I’m not a pacifist. I believe it is sometimes right for one country to use military intervention to halt crisis, protect humans from brutal treatment or to stop a far greater evil.

Lack of western intervention in Bosnia allowed for mass genocide to be perpetrated on mainland Europe once again; a black chapter in our continent’s modern history and one that was almost allowed to be repeated in Kosovo. Intervention undoubtedly saved many innocent lives from being lost.

But it is the history of Britain’s involvement in Afghanistan and Iraq which has cast some of the longest shadows on our country’s modern foreign policy, and by which – rightly or wrongly – all future interventions are judged.

And, on Iraq, I think of the words carved onto the gravestone of the Labour Foreign Secretary, the late Robin Cook. “I may not have stopped the war but I secured Parliament’s right to vote on war”. How very apt at this time.

At all times since Iraq, Parliament – by convention – was asked for approval for any action to be taken. It is absolutely right that this becomes the norm in a so-called Parliamentary democracy, and it is one of the most difficult decisions an MP will ever have to take.

In committing RAF planes to join US and French air strikes in Syria, the Prime Minister has broken this convention. She hasn’t acted outside of her powers; war remains a Crown Prerogative delegated to the Prime Minister – but it is bad practice since Prime Ministers Blair, Brown and Cameron all accepted the convention of involving Parliament.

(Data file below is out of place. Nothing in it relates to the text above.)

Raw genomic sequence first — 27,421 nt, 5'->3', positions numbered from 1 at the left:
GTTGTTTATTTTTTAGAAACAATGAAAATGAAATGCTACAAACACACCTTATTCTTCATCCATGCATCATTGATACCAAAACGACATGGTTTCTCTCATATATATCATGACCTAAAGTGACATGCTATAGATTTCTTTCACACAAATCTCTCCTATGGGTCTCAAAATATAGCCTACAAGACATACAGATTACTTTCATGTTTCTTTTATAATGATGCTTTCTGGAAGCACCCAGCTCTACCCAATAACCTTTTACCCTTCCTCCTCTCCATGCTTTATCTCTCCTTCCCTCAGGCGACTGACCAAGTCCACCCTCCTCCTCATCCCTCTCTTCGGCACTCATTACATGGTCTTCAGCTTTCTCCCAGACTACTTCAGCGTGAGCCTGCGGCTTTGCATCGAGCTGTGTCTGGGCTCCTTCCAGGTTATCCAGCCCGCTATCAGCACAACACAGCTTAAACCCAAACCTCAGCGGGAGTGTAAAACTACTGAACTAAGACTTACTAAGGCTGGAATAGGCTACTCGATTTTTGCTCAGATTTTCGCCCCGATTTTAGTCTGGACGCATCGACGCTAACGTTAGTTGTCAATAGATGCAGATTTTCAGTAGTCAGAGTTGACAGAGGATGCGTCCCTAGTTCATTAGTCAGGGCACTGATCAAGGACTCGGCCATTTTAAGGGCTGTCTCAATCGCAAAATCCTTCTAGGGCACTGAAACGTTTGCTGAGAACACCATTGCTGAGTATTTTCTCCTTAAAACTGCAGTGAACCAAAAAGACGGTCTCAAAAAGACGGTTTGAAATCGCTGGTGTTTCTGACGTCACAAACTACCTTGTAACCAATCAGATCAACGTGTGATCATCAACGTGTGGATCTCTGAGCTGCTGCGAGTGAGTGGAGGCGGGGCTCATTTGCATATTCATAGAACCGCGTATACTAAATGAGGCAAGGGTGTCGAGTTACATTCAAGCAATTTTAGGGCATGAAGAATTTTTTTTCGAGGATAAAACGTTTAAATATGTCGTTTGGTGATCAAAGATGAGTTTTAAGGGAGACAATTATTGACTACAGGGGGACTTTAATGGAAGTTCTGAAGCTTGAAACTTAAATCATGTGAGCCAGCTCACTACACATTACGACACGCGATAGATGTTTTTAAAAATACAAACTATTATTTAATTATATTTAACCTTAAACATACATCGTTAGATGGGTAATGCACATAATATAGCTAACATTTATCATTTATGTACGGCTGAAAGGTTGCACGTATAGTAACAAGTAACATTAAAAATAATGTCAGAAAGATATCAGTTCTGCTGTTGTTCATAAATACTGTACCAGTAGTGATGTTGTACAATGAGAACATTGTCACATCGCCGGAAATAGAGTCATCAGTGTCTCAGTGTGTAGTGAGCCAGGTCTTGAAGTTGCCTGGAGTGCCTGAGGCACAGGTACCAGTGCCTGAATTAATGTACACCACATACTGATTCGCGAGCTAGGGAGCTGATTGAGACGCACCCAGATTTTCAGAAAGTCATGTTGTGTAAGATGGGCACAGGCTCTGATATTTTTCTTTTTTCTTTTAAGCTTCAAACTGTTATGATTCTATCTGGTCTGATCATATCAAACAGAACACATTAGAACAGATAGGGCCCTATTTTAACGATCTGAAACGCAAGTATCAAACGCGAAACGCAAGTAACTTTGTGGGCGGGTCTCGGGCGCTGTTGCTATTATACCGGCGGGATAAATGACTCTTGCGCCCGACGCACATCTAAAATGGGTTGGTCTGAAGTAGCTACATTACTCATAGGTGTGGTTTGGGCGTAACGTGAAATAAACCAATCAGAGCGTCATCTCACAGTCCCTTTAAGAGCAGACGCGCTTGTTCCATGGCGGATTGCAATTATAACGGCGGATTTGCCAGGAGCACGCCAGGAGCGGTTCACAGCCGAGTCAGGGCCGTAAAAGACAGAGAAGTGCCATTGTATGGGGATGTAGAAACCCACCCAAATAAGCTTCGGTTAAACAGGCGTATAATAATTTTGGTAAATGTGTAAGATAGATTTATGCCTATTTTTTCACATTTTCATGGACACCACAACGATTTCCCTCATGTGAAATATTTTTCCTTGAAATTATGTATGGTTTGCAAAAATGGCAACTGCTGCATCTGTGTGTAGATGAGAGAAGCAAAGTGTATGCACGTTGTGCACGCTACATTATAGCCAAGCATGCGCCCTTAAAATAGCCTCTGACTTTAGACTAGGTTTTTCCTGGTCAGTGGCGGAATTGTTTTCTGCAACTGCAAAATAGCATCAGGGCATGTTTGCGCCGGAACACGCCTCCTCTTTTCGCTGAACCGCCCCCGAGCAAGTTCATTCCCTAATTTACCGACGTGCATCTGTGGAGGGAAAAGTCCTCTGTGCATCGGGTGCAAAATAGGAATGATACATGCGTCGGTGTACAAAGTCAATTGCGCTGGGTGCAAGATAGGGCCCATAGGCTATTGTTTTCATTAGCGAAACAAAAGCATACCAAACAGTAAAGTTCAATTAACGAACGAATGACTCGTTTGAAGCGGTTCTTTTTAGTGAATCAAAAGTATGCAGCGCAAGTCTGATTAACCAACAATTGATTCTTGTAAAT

My second concern is the long-term impact of our involvement because, for any such intervention to work, there has to be a clear aim and strategy.

And this is where the Prime Minister’s action baffles me. To authorise military action the day before the Organisation for the Prohibition of Chemical Weapons go into Syria makes absolutely no sense; nor do I believe last night’s targeted air strike will bring to an end the brutal civil war or help tackle the humanitarian refugee crisis in any way.

A sensible strategy would be to use international bodies to identify and destroy the chemical weapons; to help facilitate a ceasefire between the Assad regime (which I loathe, but even the PM says this isn’t about regime change) and the rebels (many of whom are frankly no better); and to help create circumstances where the refugees can return home and rebuild their lives in peace. These are all things the British Government should be concerned about, but none of which I can see at this time.

And on this point, does the Government share President Trump’s view that a “sustained” response is needed to tackle Assad’s regime, or with the US Defense Secretary Mattis’s view that this was a “one time shot”?

These are big questions to which Parliament and the public needs absolute clarity from the Prime Minister.

Like many of my constituents, I want to hear from Mrs May about precisely what her strategy is and why she thinks this will make the situation better and not worse. I remain to be convinced.

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